Why do federal judges hate America?

Discussion in 'Politics' started by dddooo, Aug 17, 2006.

  1. Federal judge rules warrantless wiretapping program unconstitutional

    DETROIT– A federal judge ruled today that the government's warrantless wiretapping program is unconstitutional and ordered an immediate halt to it.

    U.S. District Judge Anna Diggs Taylor in Detroit became the first judge to strike down the National Security Agency's program, which she says violates the rights to free speech and privacy as well as the separation of powers enshrined in the Constitution.

    "Plaintiffs have prevailed, and the public interest is clear, in this matter. It is the upholding of our Constitution," Taylor wrote in her 43-page opinion.

    The American Civil Liberties Union filed the lawsuit on behalf of journalists, scholars and lawyers who say the program has made it difficult for them to do their jobs. They believe many of their overseas contacts are likely targets of the program, which involves secretly listening to conversations between people in the U.S. and people in other countries.

  2. Arnie


    I actually think this is good. I would like this to go all the way to the Supreme Court so we get a definitive ruling.
  3. Ben Franklin said, "They that can give up essential liberty to obtain a little temporary safety deserve neither liberty nor safety."

    The problem isn't obtaining intelligence information, it's acting on it in a timely manner in an appropriate direction. All the necessary information to prevent 9/11 was known. Choices were made to ignore it. That's the real issue.
  4. "All the information to prevent 911 was known" where the hell did you get that. The real problem is people like you will buy into any conspiracy theory without critical analyses.
  5. Sam123

    Sam123 Guest

    How does the invasion of privacy violate our first amendment rights? If the government is monitoring our telephone calls, how does such monitoring violate our freedom of speech?

    Taylor interprets the perceived invasion of privacy as a way of hindering the freedom of speech. In other words, the Plaintiffs fear they are being monitored and therefore it “chills and impairs their constitutionally protected communications.”(pg. 2:9 of Memorandum). Reminds me of the “chill” we all got from decades of Political Correctness, forcing us to limit our liberties in speech as a means to save and advance our careers.

    The America haters obviously feel reluctant to voice their anti-America opinions to their friends overseas over the telephone. That’s why Islamofacism’s Ministry of Propaganda in America (CAIR) is suing. They know how law schools have stamped out too many liberal lawyers and judges for decades, making it easy for them to use our legal system against us.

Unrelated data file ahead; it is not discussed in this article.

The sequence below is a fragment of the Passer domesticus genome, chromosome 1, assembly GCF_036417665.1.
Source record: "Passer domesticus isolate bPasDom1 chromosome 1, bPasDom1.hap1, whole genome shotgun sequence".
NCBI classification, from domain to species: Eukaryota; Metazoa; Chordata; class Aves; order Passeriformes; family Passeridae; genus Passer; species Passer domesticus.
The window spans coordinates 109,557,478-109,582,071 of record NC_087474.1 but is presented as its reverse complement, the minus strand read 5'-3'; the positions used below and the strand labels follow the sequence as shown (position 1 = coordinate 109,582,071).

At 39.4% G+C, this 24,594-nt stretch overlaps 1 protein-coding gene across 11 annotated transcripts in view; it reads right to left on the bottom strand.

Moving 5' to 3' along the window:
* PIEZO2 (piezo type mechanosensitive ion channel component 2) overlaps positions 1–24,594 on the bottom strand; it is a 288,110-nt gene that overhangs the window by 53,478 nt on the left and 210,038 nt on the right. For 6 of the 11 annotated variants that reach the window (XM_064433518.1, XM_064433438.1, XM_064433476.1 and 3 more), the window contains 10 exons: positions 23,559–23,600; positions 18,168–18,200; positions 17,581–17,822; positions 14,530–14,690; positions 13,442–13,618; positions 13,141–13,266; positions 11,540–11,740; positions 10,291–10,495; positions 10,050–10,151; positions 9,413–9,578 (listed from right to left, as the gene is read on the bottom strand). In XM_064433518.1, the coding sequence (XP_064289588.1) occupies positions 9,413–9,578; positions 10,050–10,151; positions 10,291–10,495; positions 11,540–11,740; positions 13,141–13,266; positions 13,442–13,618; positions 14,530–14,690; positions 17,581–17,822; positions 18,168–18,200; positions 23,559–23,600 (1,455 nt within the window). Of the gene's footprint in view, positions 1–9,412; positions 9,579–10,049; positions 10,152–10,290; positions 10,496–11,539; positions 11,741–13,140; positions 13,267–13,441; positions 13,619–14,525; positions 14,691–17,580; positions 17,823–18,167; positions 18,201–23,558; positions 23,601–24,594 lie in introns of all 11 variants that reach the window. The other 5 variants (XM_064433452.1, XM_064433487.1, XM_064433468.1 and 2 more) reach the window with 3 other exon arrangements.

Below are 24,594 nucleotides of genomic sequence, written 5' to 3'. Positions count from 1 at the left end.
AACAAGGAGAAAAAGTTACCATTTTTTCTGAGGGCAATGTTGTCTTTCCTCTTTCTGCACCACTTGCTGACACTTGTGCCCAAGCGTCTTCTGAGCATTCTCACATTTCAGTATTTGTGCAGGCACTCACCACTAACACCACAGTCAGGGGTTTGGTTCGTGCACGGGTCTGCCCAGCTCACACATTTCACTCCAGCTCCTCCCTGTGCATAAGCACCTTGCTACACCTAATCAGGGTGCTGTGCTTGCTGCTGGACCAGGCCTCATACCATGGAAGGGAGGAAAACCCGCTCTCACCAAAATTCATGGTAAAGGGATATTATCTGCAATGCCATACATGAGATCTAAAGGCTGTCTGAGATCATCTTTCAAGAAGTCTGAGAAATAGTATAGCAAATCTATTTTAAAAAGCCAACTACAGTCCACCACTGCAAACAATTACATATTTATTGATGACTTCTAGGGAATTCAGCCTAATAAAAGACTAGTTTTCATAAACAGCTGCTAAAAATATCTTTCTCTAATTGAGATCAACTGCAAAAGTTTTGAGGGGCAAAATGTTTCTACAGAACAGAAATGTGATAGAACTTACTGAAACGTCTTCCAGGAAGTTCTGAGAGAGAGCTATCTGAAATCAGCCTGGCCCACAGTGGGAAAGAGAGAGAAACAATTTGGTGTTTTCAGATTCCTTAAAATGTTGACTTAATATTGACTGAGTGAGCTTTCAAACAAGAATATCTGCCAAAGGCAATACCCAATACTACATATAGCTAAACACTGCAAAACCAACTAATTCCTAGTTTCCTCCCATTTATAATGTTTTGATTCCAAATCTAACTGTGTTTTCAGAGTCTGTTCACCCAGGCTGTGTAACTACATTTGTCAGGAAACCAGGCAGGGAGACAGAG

Hindering the Freedom of speech and invasion of privacy are two completely different things. But to a liberal, what’s the difference? Apples are oranges, too! Constitution has no privacy provision? Of course it does: just pervert the meanings of the 3-5th Amendments! If you don’t do it, just find a precedent from another liberal judge.
  6. Sam123

    Sam123 Guest

  7. It is worth reading the 4th amendment:

    "The right of the people to be secure in their persons, houses, papers, and effects, against unreasonable searches and seizures, shall not be violated, and no Warrants shall issue, but upon probable cause, supported by Oath or affirmation, and particularly describing the place to be searched, and the persons or things to be seized.

    Any more questions why the judge ruled the way he did; another setback for dubya and his perversion of liberty.

  8. What I very simply don't understand is...

    If they aren't abusing peoples' constitutional rights, then why not just get a warrant.

    I don't see the admin's reasoning on this at all.

    Without 'checks and balances', absolute power is proven to be corrosive.
  9. Acting in a timely manner may be hindered by waiting for a warrant. I'm not taking either side making this point, I am just trying to look at possible reasons for the decision.
  10. Not according to current FISA laws. Immediate tapping is permissable, providing the application for that tap is provided to the court within 72 hours, or something like that.

    If the the current warrent constraints impedes an immediate threat then why didn't they approach Congress with this back when the patriot act was being devised?

    Why secretly exploit some possible loophole?

    Why are they avoiding warrents in all cases, not just the 'immediate' threats, as they claim (time) to be the impeding constraint?
    #10     Aug 17, 2006